Career Path Forecast
to the U.S. Department of Labor, Bureau of Labor Statistics,
employment of engineers is expected to grow about as fast as the average
for all occupations over the next decade, but growth will vary by
specialty. Biomedical engineers should experience the fastest growth,
while civil engineers should see the largest employment increase.
Overall job opportunities in engineering are expected to be good.
employment is expected to grow by 11 percent over the 2008-18 decade,
about as fast as the average for all occupations.
traditionally have been concentrated in slower growing or declining
manufacturing industries, in which they will continue to be needed to
design, build, test, and improve manufactured products. However,
increasing employment of engineers in engineering, research and
development, and consulting services industries should generate most of
the employment growth. The job outlook varies by engineering specialty,
as discussed later.
pressures and advancing technology will force companies to improve and
update product designs and to optimize their manufacturing processes.
Employers will rely on engineers to increase productivity and expand
output of goods and services. New technologies continue to improve the
design process, enabling engineers to produce and analyze various
product designs much more rapidly than in the past. Unlike the situation
in some other occupations, however, technological advances are not
expected to substantially limit employment opportunities in engineering,
because engineers are needed to provide the ideas that lead to improved
products and more productive processes.
continued globalization of engineering work will likely dampen domestic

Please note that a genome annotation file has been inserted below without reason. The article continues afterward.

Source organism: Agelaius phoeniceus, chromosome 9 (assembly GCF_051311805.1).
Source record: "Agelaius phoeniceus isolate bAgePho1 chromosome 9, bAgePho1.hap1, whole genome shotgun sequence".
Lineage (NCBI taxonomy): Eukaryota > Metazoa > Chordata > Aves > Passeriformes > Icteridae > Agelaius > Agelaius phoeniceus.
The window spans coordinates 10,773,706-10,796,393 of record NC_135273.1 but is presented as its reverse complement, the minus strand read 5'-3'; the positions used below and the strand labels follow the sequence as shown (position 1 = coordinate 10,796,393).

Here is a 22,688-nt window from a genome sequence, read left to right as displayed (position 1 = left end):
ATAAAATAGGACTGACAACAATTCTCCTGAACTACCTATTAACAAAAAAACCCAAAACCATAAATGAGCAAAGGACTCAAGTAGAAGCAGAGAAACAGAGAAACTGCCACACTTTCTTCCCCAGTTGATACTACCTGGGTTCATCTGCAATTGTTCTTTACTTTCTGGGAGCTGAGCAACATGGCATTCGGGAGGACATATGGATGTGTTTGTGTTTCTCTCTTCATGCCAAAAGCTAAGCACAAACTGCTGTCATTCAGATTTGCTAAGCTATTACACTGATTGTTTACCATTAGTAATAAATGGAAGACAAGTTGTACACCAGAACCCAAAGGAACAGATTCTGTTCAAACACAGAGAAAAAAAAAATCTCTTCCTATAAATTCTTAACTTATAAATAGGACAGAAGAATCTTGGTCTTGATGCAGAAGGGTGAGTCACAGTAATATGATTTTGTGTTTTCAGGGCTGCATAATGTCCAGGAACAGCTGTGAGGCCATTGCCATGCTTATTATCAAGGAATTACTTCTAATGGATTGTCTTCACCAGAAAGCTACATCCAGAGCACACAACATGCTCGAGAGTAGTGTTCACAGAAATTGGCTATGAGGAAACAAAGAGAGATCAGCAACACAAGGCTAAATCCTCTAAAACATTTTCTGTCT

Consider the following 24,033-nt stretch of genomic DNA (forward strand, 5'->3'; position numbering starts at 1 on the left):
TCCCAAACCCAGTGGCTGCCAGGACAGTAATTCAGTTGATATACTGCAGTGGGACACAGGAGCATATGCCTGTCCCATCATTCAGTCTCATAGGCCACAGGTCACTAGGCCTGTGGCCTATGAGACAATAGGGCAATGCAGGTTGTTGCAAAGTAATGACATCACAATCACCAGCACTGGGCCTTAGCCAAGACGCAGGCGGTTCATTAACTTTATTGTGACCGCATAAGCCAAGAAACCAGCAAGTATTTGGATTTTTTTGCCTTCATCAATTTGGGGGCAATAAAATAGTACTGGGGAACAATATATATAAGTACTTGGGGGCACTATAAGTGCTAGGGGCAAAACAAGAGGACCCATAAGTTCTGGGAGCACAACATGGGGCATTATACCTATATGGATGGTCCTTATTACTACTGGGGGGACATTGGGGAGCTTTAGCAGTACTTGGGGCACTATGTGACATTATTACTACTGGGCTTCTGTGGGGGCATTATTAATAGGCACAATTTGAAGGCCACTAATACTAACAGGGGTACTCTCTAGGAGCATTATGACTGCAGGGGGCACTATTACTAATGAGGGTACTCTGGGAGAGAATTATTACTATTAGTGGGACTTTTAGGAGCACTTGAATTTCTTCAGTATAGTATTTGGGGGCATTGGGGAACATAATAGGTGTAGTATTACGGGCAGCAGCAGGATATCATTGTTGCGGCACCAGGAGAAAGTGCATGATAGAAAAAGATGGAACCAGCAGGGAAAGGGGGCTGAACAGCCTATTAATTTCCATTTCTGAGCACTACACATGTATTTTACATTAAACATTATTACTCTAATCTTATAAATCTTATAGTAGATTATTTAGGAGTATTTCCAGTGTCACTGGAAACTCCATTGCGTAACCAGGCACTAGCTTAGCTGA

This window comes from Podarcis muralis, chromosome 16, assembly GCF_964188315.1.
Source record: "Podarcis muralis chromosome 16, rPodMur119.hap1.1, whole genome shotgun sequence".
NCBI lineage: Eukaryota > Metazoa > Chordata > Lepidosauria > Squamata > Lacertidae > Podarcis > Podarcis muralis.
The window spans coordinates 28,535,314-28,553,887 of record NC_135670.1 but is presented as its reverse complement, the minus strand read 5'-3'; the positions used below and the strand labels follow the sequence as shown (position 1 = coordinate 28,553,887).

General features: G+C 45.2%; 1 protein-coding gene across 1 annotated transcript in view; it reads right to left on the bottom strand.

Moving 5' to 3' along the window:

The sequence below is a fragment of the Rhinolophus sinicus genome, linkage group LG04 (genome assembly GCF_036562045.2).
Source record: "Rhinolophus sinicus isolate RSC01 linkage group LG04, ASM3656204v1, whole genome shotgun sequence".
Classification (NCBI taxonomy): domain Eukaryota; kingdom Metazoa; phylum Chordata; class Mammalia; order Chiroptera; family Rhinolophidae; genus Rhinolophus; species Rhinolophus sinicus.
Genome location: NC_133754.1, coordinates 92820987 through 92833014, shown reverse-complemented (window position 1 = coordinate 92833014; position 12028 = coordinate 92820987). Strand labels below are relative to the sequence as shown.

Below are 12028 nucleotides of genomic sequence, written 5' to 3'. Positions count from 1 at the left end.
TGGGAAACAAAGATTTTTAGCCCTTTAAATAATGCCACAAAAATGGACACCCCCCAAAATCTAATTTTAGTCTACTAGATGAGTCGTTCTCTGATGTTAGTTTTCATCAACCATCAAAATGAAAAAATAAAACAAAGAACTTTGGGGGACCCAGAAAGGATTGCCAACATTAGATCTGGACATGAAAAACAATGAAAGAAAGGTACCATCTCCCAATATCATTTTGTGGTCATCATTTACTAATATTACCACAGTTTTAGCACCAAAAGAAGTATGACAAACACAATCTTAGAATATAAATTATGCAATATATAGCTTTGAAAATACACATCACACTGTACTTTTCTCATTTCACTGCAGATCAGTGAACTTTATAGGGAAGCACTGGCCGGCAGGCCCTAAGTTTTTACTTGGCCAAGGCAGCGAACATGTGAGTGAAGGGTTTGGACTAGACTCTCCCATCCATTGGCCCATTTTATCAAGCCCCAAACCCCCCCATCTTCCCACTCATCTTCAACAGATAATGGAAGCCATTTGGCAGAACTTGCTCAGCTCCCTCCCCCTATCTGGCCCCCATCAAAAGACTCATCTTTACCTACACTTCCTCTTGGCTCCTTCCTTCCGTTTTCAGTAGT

employment growth to some degree. There are many well-trained, often
English-speaking, engineers available around the world who are willing
to work at much lower salaries than U.S. engineers. The rise of the
Internet has made it relatively easy for part of the engineering work
previously done by engineers in this country to be done by engineers in
other countries, a factor that will tend to hold down employment growth.
Even so, there will always be a need for onsite engineers to interact
with other employees and clients.
Overall job opportunities in engineering are expected to be good, and,
indeed, prospects will be excellent in certain specialties. In addition
to openings from job growth, many openings will be created by the need
to replace current engineers who retire; transfer to management, sales,
or other occupations; or leave engineering for other reasons.
engineers work on long-term research and development projects or in
other activities that continue even during economic slowdowns. In
industries such as electronics and aerospace, however, large cutbacks in
defense expenditures and in government funding for research and
development have resulted in significant layoffs of engineers in the
past. The trend toward contracting for engineering work with engineering
services firms, both domestic and foreign, also has made engineers more
vulnerable to layoffs during periods of lower demand.
It is important for
engineers, as it is for workers in other technical and scientific
occupations, to continue their education throughout their careers,
because much of their value to their employer depends on their knowledge
of the latest technology. Engineers in high-technology areas, such as
biotechnology or information technology, may find that their technical
knowledge will become outdated rapidly. By keeping current in their
field, engineers will be able to deliver the best solutions and greatest
value to their employers. Engineers who have not kept current in their
field may find themselves at a disadvantage when seeking promotions or
Note: Some resources in this section are provided by the US Department
of Labor, Bureau of Labor Statistics.